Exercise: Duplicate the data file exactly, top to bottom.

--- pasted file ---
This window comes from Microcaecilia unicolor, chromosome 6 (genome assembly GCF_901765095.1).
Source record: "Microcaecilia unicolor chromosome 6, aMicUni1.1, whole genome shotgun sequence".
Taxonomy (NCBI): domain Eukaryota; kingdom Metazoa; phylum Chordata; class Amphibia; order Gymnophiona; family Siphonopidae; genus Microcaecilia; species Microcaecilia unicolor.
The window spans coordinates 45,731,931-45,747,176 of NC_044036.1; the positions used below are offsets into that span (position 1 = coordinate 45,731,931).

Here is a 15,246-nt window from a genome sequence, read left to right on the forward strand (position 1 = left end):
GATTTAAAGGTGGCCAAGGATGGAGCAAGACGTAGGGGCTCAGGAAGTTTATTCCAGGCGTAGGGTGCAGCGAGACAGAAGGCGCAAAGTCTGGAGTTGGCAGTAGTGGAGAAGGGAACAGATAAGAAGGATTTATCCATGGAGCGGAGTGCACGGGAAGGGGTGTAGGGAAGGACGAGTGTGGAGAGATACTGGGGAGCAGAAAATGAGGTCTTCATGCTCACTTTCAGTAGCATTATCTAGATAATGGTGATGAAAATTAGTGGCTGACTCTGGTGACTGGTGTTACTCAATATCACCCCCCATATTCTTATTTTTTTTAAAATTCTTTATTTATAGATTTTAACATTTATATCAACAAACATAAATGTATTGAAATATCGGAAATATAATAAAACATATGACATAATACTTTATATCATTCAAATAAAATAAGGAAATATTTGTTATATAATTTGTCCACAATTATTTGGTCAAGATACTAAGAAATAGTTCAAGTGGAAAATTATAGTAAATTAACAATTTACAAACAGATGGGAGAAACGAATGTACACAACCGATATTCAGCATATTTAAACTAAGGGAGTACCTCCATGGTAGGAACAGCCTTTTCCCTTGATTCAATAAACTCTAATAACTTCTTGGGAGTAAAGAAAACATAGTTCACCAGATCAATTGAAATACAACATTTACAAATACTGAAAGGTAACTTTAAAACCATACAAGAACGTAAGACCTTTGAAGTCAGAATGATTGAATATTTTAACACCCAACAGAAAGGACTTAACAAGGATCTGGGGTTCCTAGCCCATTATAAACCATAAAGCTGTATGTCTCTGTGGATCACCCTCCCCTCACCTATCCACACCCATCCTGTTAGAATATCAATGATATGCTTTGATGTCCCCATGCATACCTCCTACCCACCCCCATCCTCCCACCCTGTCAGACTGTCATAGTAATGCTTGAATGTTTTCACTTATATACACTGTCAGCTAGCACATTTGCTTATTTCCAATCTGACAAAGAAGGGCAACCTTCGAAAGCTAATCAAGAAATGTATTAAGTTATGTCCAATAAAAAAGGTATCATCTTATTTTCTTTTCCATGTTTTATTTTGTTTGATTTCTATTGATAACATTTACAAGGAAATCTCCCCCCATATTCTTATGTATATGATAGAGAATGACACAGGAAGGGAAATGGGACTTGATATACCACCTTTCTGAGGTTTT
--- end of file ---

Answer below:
This window comes from Microcaecilia unicolor, chromosome 6 (genome assembly GCF_901765095.1).
Source record: "Microcaecilia unicolor chromosome 6, aMicUni1.1, whole genome shotgun sequence".
Taxonomy (NCBI): domain Eukaryota; kingdom Metazoa; phylum Chordata; class Amphibia; order Gymnophiona; family Siphonopidae; genus Microcaecilia; species Microcaecilia unicolor.
The window spans coordinates 45,731,931-45,747,176 of NC_044036.1; the positions used below are offsets into that span (position 1 = coordinate 45,731,931).

Here is a 15,246-nt window from a genome sequence, read left to right on the forward strand (position 1 = left end):
GATTTAAAGGTGGCCAAGGATGGAGCAAGACGTAGGGGCTCAGGAAGTTTATTCCAGGCGTAGGGTGCAGCGAGACAGAAGGCGCAAAGTCTGGAGTTGGCAGTAGTGGAGAAGGGAACAGATAAGAAGGATTTATCCATGGAGCGGAGTGCACGGGAAGGGGTGTAGGGAAGGACGAGTGTGGAGAGATACTGGGGAGCAGAAAATGAGGTCTTCATGCTCACTTTCAGTAGCATTATCTAGATAATGGTGATGAAAATTAGTGGCTGACTCTGGTGACTGGTGTTACTCAATATCACCCCCCATATTCTTATTTTTTTTAAAATTCTTTATTTATAGATTTTAACATTTATATCAACAAACATAAATGTATTGAAATATCGGAAATATAATAAAACATATGACATAATACTTTATATCATTCAAATAAAATAAGGAAATATTTGTTATATAATTTGTCCACAATTATTTGGTCAAGATACTAAGAAATAGTTCAAGTGGAAAATTATAGTAAATTAACAATTTACAAACAGATGGGAGAAACGAATGTACACAACCGATATTCAGCATATTTAAACTAAGGGAGTACCTCCATGGTAGGAACAGCCTTTTCCCTTGATTCAATAAACTCTAATAACTTCTTGGGAGTAAAGAAAACATAGTTCACCAGATCAATTGAAATACAACATTTACAAATACTGAAAGGTAACTTTAAAACCATACAAGAACGTAAGACCTTTGAAGTCAGAATGATTGAATATTTTAACACCCAACAGAAAGGACTTAACAAGGATCTGGGGTTCCTAGCCCATTATAAACCATAAAGCTGTATGTCTCTGTGGATCACCCTCCCCTCACCTATCCACACCCATCCTGTTAGAATATCAATGATATGCTTTGATGTCCCCATGCATACCTCCTACCCACCCCCATCCTCCCACCCTGTCAGACTGTCATAGTAATGCTTGAATGTTTTCACTTATATACACTGTCAGCTAGCACATTTGCTTATTTCCAATCTGACAAAGAAGGGCAACCTTCGAAAGCTAATCAAGAAATGTATTAAGTTATGTCCAATAAAAAAGGTATCATCTTATTTTCTTTTCCATGTTTTATTTTGTTTGATTTCTATTGATAACATTTACAAGGAAATCTCCCCCCATATTCTTATGTATATGATAGAGAATGACACAGGAAGGGAAATGGGACTTGATATACCACCTTTCTGAGGTTTT